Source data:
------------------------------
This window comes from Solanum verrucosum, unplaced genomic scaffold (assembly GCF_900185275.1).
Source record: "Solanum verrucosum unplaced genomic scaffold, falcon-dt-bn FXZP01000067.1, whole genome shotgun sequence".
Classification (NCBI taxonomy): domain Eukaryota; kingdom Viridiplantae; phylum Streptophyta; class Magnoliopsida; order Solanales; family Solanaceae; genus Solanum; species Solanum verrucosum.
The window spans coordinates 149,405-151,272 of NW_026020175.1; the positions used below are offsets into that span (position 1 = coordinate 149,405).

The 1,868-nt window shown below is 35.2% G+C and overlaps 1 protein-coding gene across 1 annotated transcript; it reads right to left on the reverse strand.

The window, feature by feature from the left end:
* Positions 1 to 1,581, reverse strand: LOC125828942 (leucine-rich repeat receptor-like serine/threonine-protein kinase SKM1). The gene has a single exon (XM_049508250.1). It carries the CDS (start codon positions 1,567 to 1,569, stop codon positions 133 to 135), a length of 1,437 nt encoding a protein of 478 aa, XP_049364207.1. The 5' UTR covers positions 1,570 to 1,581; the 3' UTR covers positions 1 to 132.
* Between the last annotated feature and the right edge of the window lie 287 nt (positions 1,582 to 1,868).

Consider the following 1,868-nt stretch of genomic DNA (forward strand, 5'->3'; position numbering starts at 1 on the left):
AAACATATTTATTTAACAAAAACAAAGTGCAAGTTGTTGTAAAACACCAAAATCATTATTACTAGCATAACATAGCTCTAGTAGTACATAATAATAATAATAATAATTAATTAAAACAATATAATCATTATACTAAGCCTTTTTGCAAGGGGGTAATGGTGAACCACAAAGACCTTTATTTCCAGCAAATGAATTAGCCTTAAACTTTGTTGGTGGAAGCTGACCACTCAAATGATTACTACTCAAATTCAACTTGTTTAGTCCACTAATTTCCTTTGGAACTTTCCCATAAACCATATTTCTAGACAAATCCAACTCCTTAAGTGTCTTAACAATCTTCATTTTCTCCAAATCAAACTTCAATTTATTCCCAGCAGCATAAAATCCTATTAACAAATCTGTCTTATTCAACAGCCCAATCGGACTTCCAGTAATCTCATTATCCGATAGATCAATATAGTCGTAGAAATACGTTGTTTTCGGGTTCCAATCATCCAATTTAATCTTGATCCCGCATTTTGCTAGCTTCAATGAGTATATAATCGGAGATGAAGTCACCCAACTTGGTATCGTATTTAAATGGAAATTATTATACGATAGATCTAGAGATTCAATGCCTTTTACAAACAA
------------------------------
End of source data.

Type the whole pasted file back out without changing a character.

This window comes from Solanum verrucosum, unplaced genomic scaffold (assembly GCF_900185275.1).
Source record: "Solanum verrucosum unplaced genomic scaffold, falcon-dt-bn FXZP01000067.1, whole genome shotgun sequence".
Classification (NCBI taxonomy): domain Eukaryota; kingdom Viridiplantae; phylum Streptophyta; class Magnoliopsida; order Solanales; family Solanaceae; genus Solanum; species Solanum verrucosum.
The window spans coordinates 149,405-151,272 of NW_026020175.1; the positions used below are offsets into that span (position 1 = coordinate 149,405).

The 1,868-nt window shown below is 35.2% G+C and overlaps 1 protein-coding gene across 1 annotated transcript; it reads right to left on the reverse strand.

The window, feature by feature from the left end:
* Positions 1 to 1,581, reverse strand: LOC125828942 (leucine-rich repeat receptor-like serine/threonine-protein kinase SKM1). The gene has a single exon (XM_049508250.1). It carries the CDS (start codon positions 1,567 to 1,569, stop codon positions 133 to 135), a length of 1,437 nt encoding a protein of 478 aa, XP_049364207.1. The 5' UTR covers positions 1,570 to 1,581; the 3' UTR covers positions 1 to 132.
* Between the last annotated feature and the right edge of the window lie 287 nt (positions 1,582 to 1,868).

Consider the following 1,868-nt stretch of genomic DNA (forward strand, 5'->3'; position numbering starts at 1 on the left):
AAACATATTTATTTAACAAAAACAAAGTGCAAGTTGTTGTAAAACACCAAAATCATTATTACTAGCATAACATAGCTCTAGTAGTACATAATAATAATAATAATAATTAATTAAAACAATATAATCATTATACTAAGCCTTTTTGCAAGGGGGTAATGGTGAACCACAAAGACCTTTATTTCCAGCAAATGAATTAGCCTTAAACTTTGTTGGTGGAAGCTGACCACTCAAATGATTACTACTCAAATTCAACTTGTTTAGTCCACTAATTTCCTTTGGAACTTTCCCATAAACCATATTTCTAGACAAATCCAACTCCTTAAGTGTCTTAACAATCTTCATTTTCTCCAAATCAAACTTCAATTTATTCCCAGCAGCATAAAATCCTATTAACAAATCTGTCTTATTCAACAGCCCAATCGGACTTCCAGTAATCTCATTATCCGATAGATCAATATAGTCGTAGAAATACGTTGTTTTCGGGTTCCAATCATCCAATTTAATCTTGATCCCGCATTTTGCTAGCTTCAATGAGTATATAATCGGAGATGAAGTCACCCAACTTGGTATCGTATTTAAATGGAAATTATTATACGATAGATCTAGAGATTCAATGCCTTTTACAAACAA